Obsidian is so sharp that you can use it to cut your lousy life to pieces, and then when you have the original parts, the real ones, you can put them back together and have a clean assembly of things and see the world as it is and always was, and get to work at last, before it’s too goddam late.
The Coyolxauhqui imperative is to heal and achieve integration. When fragmentations occur, you fall apart and feel as though you’ve been expelled from paradise. Coyolxauhqui is my symbol for the necessary process of dismemberment and fragmentation, of seeing that self or the situations you’re embroiled in differently. Coyolxauhqui is also my symbol for reconstruction and reframing, one that allows for putting the pieces together in a new way. The Coyolxauhqui imperative is an ongoing process of making and unmaking. There is never any resolution, just the process of healing.
Today March 31, 2022 our beloved Grinnell, peregrine falcon and mate for seven years to Annie, passed away. Thank you Grinnell for gracing our lives and for giving us so many treasured moments. Life is so fragile and so precious. You will soar always in our hearts.
“Did you know, Dad, that if you write the word ‘red’ in green and ask a small child to tell you the color, the answer will be ‘green?’ But if you show the same word to an adult, the answer will be red. Children see the color, not the word. Adults see the word, and not the color.”
I am an advocate for wild creatures, rare plants, arrays of native vegetation, clean water, fish, stewardship of natural resources, and learning. I believe these things are compatible with ranching, sometimes lost without ranching. Some people call me a cowboy. A lot of good cowboys call me an environmentalist. I suppose there are lots of labels you can attach to me. There was a time when doing so was hurtful, so I threw back labels of my own. We throw a lot of anger at each other with words. It doesn’t do much for the land, really.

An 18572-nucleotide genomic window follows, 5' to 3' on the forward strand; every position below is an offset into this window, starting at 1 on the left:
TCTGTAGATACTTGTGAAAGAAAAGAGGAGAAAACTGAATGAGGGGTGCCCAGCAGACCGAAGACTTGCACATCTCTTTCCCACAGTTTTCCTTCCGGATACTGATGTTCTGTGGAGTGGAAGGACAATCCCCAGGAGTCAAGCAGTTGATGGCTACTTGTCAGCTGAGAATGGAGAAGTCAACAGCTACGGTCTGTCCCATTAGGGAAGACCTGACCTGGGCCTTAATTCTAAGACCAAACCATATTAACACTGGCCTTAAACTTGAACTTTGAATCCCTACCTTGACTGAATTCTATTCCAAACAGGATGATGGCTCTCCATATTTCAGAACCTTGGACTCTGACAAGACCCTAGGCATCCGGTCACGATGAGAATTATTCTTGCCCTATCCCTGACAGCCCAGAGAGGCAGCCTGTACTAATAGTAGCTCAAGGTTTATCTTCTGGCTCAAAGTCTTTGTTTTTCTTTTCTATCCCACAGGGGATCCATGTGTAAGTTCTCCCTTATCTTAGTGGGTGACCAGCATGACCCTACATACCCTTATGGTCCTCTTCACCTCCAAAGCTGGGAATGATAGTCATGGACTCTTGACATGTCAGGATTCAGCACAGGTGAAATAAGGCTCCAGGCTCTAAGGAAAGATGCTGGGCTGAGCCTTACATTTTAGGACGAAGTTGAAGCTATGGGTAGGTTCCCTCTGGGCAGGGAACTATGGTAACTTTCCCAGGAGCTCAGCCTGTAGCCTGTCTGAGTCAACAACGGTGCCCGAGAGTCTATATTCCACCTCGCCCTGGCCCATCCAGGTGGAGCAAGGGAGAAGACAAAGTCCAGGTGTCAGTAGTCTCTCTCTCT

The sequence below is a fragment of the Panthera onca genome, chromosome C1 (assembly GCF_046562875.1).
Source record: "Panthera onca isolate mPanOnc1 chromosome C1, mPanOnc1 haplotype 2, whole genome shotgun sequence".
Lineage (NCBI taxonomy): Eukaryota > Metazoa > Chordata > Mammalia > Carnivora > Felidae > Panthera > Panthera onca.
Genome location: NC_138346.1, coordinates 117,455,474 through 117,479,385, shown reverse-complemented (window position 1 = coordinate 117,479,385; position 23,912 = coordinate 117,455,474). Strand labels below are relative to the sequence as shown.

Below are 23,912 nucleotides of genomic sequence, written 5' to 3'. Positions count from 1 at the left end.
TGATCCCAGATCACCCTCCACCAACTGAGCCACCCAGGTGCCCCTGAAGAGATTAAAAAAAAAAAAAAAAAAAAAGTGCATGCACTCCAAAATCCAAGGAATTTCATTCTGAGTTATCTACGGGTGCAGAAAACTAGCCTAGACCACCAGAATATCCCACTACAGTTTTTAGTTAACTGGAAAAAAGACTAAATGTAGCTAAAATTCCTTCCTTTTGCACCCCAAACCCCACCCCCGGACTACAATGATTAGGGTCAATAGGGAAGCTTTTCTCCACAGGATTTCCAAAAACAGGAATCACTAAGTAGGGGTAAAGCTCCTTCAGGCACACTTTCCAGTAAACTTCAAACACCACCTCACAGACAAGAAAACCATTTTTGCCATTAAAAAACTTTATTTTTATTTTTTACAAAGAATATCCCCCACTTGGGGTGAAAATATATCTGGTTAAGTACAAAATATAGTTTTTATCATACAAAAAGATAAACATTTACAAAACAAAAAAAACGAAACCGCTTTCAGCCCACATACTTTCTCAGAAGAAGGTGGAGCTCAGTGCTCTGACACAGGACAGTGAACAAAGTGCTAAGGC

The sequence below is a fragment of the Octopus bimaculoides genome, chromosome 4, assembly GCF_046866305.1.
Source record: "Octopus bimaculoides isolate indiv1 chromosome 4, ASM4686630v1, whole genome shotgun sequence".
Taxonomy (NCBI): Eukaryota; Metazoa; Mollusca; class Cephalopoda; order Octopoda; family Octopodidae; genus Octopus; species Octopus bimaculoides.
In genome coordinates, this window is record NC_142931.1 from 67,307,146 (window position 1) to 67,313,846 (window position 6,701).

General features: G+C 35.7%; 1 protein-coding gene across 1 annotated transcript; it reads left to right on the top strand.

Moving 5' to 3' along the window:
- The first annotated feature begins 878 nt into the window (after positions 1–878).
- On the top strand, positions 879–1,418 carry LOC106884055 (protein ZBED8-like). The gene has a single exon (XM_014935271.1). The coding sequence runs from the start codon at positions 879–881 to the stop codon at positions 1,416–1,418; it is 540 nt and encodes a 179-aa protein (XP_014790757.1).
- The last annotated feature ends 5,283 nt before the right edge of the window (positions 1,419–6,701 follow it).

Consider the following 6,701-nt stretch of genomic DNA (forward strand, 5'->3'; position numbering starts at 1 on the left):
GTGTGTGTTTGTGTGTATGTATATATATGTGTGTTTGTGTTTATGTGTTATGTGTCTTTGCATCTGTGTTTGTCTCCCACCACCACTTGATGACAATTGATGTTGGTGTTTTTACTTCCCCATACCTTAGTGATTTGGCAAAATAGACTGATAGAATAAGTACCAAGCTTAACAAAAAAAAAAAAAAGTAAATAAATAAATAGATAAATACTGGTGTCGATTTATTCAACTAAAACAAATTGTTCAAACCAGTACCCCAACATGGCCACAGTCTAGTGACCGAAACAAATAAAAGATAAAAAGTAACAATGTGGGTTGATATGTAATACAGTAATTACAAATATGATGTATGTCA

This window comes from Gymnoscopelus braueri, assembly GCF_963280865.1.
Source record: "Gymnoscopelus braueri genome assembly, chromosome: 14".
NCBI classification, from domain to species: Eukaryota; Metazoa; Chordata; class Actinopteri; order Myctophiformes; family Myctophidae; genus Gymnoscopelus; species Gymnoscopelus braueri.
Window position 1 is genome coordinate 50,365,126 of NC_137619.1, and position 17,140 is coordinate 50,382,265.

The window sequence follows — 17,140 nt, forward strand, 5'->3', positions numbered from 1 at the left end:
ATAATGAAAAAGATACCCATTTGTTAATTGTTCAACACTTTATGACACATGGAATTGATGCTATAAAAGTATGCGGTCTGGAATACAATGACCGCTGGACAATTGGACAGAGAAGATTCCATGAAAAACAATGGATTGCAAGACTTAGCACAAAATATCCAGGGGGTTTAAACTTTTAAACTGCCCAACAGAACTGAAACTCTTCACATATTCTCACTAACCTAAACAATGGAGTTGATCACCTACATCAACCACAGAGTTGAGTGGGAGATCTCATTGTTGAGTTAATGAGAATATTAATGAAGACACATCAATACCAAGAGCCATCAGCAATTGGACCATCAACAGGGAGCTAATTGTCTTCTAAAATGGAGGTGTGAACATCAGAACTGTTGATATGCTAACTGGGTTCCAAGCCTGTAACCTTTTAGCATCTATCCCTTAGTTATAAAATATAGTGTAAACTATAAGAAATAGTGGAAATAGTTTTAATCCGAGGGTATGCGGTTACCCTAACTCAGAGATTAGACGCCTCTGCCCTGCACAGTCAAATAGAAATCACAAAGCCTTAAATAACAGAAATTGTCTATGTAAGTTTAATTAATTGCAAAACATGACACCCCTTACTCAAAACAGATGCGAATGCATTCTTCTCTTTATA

The time has come to see colors, not words.
Excerpt from the essay Colors and Words by Bob Budd in Ranching West of the 100th Meridian: Culture, Ecology, and Economics
WE DO NOT KNOW THE FUTURE. We do not know when the next war will start.We do not know when the last glacier will melt. We do not know when the last coral reef will bleach. We do not know how much oil we might still burn. We do not know when the last Javan rhinoceros will die. We do not know how nation-states will cope with millions of climate refugees. We do not know what policies economic crisis will be used to justify. We do not know when the Amazonia will collapse. We do not know how many more concentration camps will be built. We do not know when the Colorado River will go dry. We do not know toward what insidious ends the righteous hate of the downtrodden will be turned. We do not know when the Arctic Ocean will be ice free. We do not know what politics looks like in a world of catastrophic ecological collapse. We do not know when the Gulf Stream will slow to a stop. We do not know what we are capable of getting used to.
It is thus that the novel takes its modern form, through “the relocation of the unheard-of toward the background…while the everyday moves into the foreground.” There is, however, an important difference between the weather events that we are now experiencing and those that occur in surrealist and magical realist novels: improbable though they might be, these events are neither surreal nor magical. To the contrary, these highly improbable occurrences are overwhelmingly, urgently, astoundingly real.
Amitav Ghosh The Great Derangement: Climate Change and the Unthinkable
Thelonious Monk and John Coltrane. Robin L. Chandler, 2021.
Many years ago, when we wanted to learn about jazz, our dear friend Peggy, a connoisseur of improvisational music, began our education with the 1961 album Thelonious Monk with John Coltrane. The album was recorded in 1957, when Monk and his quartet, featuring John Coltrane on tenor sax, were deep in their landmark six month residence at the Five Spot Café in New York’s East Village. To this day, over sixty years later, their grooves are rubies, my dear, gems I turn to when I need to bebop and blow the blues away.